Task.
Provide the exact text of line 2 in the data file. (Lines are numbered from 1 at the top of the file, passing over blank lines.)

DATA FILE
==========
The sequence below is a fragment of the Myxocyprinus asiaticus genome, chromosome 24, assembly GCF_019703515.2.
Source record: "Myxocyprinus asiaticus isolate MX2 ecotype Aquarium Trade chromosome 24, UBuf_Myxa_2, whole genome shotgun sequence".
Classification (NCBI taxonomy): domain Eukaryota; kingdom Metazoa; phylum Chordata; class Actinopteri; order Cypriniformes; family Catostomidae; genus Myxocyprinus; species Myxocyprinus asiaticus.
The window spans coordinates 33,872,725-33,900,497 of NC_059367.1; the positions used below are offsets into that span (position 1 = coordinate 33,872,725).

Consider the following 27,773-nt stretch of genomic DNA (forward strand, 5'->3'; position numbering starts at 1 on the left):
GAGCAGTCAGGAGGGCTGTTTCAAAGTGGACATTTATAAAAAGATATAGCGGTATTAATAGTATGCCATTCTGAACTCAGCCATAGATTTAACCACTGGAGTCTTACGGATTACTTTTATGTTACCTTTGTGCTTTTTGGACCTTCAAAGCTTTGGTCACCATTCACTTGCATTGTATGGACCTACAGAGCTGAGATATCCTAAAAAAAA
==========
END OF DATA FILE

Source record: "Myxocyprinus asiaticus isolate MX2 ecotype Aquarium Trade chromosome 24, UBuf_Myxa_2, whole genome shotgun sequence".